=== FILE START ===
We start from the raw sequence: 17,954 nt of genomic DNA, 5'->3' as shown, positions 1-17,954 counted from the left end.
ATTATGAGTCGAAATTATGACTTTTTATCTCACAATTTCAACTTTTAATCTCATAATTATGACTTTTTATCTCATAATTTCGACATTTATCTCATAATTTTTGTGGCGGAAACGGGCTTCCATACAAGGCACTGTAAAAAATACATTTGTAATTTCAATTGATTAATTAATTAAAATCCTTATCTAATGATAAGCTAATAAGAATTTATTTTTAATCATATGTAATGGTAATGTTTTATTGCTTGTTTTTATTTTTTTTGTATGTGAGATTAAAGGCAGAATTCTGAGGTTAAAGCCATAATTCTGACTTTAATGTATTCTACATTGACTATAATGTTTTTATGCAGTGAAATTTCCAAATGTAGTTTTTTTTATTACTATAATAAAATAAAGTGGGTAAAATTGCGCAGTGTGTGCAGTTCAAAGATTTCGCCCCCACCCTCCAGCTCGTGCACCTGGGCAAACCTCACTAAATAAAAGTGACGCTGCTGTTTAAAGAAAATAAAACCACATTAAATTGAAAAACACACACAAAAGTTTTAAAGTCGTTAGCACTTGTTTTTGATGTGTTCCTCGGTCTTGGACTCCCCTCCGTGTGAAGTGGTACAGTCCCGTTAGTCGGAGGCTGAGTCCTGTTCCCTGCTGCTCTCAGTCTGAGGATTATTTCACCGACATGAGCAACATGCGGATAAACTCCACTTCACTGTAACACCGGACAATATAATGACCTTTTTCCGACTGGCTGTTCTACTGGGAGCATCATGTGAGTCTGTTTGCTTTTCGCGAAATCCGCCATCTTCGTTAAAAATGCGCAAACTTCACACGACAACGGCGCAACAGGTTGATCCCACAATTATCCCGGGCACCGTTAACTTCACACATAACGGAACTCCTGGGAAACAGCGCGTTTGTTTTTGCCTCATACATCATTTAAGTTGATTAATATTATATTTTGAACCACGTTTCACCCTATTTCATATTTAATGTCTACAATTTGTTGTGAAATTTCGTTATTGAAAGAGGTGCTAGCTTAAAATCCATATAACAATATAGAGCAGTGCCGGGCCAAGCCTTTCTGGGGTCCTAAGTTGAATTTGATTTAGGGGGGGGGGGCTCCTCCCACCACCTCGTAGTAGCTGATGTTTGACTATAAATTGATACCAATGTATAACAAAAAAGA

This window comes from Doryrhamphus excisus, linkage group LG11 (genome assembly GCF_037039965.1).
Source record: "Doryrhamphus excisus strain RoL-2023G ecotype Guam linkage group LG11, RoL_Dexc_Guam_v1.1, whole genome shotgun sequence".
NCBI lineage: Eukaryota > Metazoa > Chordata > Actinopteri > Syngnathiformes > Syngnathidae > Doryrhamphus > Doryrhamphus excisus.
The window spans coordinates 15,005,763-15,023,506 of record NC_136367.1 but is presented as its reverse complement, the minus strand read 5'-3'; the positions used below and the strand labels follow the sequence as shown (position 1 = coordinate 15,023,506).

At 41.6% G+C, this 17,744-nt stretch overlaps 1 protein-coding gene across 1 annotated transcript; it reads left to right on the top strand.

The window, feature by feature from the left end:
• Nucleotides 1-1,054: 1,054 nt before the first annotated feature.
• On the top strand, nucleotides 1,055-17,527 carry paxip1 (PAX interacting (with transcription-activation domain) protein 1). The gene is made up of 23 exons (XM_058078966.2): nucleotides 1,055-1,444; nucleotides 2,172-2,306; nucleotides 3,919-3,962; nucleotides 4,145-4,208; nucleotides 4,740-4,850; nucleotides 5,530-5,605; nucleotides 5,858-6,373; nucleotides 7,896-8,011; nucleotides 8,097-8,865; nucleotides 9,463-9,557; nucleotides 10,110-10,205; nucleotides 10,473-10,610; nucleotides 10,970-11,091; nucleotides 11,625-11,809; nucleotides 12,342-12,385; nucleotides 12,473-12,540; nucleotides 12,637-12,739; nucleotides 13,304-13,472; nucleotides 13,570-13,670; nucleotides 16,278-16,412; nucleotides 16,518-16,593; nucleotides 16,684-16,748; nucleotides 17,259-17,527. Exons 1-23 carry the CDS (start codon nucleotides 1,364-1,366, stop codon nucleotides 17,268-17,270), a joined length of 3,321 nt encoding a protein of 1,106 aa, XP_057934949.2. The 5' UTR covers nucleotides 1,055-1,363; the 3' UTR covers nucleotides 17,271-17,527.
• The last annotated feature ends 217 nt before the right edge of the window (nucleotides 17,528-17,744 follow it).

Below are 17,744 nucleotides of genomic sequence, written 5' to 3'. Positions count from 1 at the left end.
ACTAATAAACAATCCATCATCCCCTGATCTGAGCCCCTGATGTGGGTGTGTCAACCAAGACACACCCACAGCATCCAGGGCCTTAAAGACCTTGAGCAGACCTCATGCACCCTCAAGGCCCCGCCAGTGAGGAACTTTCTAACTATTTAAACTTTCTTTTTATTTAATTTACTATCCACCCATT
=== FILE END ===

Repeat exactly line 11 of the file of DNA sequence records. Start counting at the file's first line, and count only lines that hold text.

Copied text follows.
• The last annotated feature ends 217 nt before the right edge of the window (nucleotides 17,528-17,744 follow it).